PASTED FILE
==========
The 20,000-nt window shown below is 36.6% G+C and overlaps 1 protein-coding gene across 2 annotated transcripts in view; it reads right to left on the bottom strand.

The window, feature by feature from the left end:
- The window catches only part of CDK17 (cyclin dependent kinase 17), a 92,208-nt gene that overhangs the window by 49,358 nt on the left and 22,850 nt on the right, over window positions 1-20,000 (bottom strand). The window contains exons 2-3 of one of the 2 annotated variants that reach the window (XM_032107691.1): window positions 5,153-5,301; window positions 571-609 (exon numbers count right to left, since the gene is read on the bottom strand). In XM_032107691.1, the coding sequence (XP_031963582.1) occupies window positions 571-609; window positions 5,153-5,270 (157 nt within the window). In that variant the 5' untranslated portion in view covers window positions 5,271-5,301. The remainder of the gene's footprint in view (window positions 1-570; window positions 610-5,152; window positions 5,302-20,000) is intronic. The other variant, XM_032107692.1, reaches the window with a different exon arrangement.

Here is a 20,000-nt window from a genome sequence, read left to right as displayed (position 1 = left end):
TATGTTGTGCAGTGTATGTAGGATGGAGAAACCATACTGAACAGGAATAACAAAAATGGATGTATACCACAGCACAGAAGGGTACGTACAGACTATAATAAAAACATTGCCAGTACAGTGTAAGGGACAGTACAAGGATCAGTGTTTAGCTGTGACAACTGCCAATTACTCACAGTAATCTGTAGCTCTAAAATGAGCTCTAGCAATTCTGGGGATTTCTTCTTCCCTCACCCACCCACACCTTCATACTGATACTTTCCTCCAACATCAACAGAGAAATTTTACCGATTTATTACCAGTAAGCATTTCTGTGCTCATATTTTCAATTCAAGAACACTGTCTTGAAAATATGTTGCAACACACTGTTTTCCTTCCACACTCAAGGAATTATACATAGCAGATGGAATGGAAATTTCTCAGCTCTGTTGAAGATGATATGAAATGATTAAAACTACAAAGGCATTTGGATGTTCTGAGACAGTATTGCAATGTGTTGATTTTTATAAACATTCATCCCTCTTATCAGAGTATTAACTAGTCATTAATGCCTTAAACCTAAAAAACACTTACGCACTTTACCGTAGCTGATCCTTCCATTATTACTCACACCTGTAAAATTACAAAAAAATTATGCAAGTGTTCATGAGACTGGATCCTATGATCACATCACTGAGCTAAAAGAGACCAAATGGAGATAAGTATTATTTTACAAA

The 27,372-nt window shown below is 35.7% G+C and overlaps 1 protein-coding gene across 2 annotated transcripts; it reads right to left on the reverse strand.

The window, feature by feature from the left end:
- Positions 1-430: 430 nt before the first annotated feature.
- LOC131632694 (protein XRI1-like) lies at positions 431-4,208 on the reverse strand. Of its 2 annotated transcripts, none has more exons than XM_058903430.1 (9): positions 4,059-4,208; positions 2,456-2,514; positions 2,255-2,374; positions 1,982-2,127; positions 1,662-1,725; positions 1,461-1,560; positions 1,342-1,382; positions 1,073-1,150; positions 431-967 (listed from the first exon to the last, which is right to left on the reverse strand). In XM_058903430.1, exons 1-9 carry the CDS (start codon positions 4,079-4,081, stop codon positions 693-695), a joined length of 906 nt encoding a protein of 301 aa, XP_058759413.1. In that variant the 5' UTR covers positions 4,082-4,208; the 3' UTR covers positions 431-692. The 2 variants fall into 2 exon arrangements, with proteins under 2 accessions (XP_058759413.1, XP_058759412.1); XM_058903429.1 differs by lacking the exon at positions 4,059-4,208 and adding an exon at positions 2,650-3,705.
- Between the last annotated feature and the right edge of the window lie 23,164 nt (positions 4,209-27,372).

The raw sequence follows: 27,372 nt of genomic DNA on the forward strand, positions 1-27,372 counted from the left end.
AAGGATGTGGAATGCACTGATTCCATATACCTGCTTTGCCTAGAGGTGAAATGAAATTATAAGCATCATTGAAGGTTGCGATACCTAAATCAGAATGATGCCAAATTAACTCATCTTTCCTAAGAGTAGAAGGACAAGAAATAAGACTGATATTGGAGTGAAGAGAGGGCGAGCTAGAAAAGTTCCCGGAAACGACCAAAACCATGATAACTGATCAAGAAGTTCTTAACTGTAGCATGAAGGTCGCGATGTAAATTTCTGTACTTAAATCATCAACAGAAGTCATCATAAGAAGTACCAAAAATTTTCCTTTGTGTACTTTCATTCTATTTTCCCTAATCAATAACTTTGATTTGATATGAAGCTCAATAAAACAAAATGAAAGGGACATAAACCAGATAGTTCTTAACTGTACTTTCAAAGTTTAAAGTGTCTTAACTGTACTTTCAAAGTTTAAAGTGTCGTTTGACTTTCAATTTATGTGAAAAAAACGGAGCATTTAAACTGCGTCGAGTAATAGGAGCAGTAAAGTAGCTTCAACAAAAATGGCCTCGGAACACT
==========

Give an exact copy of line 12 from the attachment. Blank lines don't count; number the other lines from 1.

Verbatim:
AAGGATGTGGAATGCACTGATTCCATATACCTGCTTTGCCTAGAGGTGAAATGAAATTATAAGCATCATTGAAGGTTGCGATACCTAAATCAGAATGATGCCAAATTAACTCATCTTTCCTAAGAGTAGAAGGACAAGAAATAAGACTGATATTGGAGTGAAGAGAGGGCGAGCTAGAAAAGTTCCCGGAAACGACCAAAACCATGATAACTGATCAAGAAGTTCTTAACTGTAGCATGAAGGTCGCGATGTAAATTTCTGTACTTAAATCATCAACAGAAGTCATCATAAGAAGTACCAAAAATTTTCCTTTGTGTACTTTCATTCTATTTTCCCTAATCAATAACTTTGATTTGATATGAAGCTCAATAAAACAAAATGAAAGGGACATAAACCAGATAGTTCTTAACTGTACTTTCAAAGTTTAAAGTGTCTTAACTGTACTTTCAAAGTTTAAAGTGTCGTTTGACTTTCAATTTATGTGAAAAAAACGGAGCATTTAAACTGCGTCGAGTAATAGGAGCAGTAAAGTAGCTTCAACAAAAATGGCCTCGGAACACT